This Slow Roasted Barbecue Brisket cooks low and slow in a rich, flavorful sauce. Delicious on sandwich rolls or on all on its own.
As I get ready to put up our Christmas tree and deck the halls with boughs of holly, in the back of my mind I’m dreaming about barbecue.
Fa, la, la, la, la… La, la, la, la
When the weather cools down and we can longer run out to the grill, I pull out this recipe to satisfy our craving for barbecue. Okay, maybe it’s mostly my craving for barbecue. I don’t know what it is, but every now and then the feeling just hits and I’ve got to have it. This is one of the recipes that gets me through till grilling season.
It is delicious served on sandwich rolls, as I did here, but I also love to serve it up with mashed potatoes and roasted veggies. The luscious sauce is perfect poured over the top of it all.
The ingredients are staples in my pantry so anytime I spy a nice brisket at the store, I know I can throw this together. If you don’t see this cut at your local grocery store, Costco has really nice quality, big briskets available most of the time. If you are cooking for a crowd, double it up and cook two.
Here’s what you’ll need to have on hand – Thyme, onion powder, smoked paprika, cumin, cayenne pepper, garlic powder, salt, fresh ground black pepper, Worcestershire sauce, and barbecue sauce.
And, the star of the show – a 3-1/2 to 5 pound beef brisket. Figure at least 1/2 pound per person when deciding what size to get. You can keep all the other proportions in the recipe the same if the size of the brisket falls within this range.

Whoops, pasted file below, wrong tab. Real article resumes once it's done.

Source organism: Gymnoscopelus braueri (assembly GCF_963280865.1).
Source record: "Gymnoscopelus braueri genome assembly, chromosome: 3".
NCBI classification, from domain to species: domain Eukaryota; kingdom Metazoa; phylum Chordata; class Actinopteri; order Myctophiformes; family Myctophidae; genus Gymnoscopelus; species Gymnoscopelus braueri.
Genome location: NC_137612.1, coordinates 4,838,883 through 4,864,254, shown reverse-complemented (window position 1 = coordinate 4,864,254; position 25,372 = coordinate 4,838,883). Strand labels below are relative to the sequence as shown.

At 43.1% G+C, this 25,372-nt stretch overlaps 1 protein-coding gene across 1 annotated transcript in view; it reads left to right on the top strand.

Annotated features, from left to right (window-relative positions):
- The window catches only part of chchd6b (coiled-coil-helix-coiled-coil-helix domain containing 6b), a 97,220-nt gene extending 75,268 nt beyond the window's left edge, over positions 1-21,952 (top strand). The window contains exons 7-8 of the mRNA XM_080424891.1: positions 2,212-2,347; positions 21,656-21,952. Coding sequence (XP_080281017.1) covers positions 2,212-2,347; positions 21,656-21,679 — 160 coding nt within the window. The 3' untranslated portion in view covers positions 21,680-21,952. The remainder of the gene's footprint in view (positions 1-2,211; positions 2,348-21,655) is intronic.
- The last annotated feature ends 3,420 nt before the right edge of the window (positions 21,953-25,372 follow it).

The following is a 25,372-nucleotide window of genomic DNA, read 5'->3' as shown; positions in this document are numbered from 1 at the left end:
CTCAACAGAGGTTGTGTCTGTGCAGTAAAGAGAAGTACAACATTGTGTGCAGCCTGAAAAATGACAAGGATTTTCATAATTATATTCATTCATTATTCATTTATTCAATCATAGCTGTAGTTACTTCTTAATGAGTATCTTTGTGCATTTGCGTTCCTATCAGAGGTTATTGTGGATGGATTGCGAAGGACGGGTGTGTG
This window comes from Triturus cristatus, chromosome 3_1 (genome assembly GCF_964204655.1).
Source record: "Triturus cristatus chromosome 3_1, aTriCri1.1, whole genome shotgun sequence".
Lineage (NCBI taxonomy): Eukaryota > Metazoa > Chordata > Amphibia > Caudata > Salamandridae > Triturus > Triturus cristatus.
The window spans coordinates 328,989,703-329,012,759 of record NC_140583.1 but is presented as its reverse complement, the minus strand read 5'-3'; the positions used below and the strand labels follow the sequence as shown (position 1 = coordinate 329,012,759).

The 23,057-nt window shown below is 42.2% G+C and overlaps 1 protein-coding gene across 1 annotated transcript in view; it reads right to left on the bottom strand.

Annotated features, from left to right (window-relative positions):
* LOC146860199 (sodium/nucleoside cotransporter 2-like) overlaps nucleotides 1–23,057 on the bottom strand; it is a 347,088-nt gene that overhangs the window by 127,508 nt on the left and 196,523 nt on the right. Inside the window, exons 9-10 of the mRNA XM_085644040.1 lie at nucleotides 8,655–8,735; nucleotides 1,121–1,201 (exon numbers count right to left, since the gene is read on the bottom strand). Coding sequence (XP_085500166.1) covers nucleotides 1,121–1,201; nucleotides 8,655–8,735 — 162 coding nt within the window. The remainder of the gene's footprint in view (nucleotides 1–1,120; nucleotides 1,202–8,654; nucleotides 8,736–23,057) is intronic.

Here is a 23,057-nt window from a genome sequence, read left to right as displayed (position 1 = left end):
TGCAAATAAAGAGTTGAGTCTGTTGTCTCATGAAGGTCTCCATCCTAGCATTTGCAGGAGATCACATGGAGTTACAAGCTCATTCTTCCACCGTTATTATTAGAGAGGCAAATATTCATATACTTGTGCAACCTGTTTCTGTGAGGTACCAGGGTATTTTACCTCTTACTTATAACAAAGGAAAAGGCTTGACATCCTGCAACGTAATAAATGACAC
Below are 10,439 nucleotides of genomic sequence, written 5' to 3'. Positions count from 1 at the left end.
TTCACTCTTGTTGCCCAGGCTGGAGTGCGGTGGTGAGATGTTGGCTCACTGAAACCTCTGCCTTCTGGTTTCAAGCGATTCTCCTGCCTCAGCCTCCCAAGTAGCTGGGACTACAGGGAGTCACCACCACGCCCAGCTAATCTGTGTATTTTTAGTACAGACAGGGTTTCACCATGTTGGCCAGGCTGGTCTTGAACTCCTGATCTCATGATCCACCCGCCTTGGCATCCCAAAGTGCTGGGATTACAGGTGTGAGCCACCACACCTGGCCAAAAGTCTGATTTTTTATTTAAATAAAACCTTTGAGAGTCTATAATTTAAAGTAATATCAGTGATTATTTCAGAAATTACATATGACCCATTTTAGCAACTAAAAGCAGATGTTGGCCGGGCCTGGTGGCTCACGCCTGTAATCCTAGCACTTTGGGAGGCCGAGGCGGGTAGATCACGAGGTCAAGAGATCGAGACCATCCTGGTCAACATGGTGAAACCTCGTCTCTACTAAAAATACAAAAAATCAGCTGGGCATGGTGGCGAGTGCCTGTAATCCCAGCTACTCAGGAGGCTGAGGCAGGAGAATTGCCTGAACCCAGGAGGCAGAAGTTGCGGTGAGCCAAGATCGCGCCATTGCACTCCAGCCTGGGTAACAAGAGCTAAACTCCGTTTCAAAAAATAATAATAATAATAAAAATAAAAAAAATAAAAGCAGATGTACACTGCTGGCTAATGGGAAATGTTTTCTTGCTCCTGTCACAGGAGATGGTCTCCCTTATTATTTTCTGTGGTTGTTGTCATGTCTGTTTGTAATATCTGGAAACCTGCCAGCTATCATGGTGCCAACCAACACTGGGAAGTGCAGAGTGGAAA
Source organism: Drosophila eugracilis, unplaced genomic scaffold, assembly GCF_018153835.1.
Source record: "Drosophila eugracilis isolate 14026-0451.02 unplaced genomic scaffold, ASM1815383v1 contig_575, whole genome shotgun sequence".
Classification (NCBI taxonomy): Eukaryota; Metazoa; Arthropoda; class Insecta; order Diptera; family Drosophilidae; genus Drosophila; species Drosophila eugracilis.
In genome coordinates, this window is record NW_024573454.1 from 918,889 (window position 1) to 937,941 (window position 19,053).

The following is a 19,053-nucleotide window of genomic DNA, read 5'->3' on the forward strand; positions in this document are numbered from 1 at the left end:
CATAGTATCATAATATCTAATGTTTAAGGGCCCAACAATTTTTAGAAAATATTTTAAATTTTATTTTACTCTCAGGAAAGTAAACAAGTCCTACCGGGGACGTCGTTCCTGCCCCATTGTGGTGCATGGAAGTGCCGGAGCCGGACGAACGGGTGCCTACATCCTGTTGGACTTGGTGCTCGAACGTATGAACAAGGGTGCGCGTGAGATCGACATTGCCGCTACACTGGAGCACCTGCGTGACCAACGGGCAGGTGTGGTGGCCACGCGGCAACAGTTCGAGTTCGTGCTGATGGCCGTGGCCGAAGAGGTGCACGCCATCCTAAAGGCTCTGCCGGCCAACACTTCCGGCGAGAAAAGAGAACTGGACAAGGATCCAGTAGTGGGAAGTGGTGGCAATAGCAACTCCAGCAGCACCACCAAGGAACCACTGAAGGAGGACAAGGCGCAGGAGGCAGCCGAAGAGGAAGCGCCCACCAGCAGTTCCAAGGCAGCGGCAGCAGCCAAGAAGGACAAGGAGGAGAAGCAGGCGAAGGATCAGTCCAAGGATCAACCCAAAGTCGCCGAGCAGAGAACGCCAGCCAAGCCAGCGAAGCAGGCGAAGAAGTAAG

It’s hard for me to pass up a nice brisket so I tend to buy and freeze them so I’ll have them on hand for when the brisket craving strikes.
There will be a thick layer of fat on one side of the brisket. I prefer to cut the sucker off before I roast it so that the drippings stay mostly grease free. However, if you leave the fat layer, it will come off very easily after the initial roasting period which I will talk more about below.
To remove the fat before roasting, use a sharp knife to slice through the edge of the meat and cut through the fat, pulling as you go.
Don’t be concerned if a little fat remains. A little fat is a good thing and will add depth and richness to the sauce.
For the spice rub, mix together all the dry seasonings in a small bowl. Thyme, smoked paprika, freshly ground black pepper, salt, onion powder,garlic powder, cayenne pepper, and ground cumin. The cayenne will give it a bit of a kick so if you’re concerned about the heat level, reduce the cayenne to 1/4 teaspoon.
Paprika alert! There are many varieties of paprika available. Be sure you’ve got smoked paprika. It adds a great smokiness to the brisket that you won’t get from regular paprika.
Coat both sides of the brisket with the spice rub, using your hands to spread it evenly over the meat.
Place the meat fat side or trimmed side up.
Pour 2 tablespoons of Worcestershire sauce over the surface of the brisket and then pour on the barbecue sauce.
Use a knife to spread the sauce out to cover the entire surface of the meat.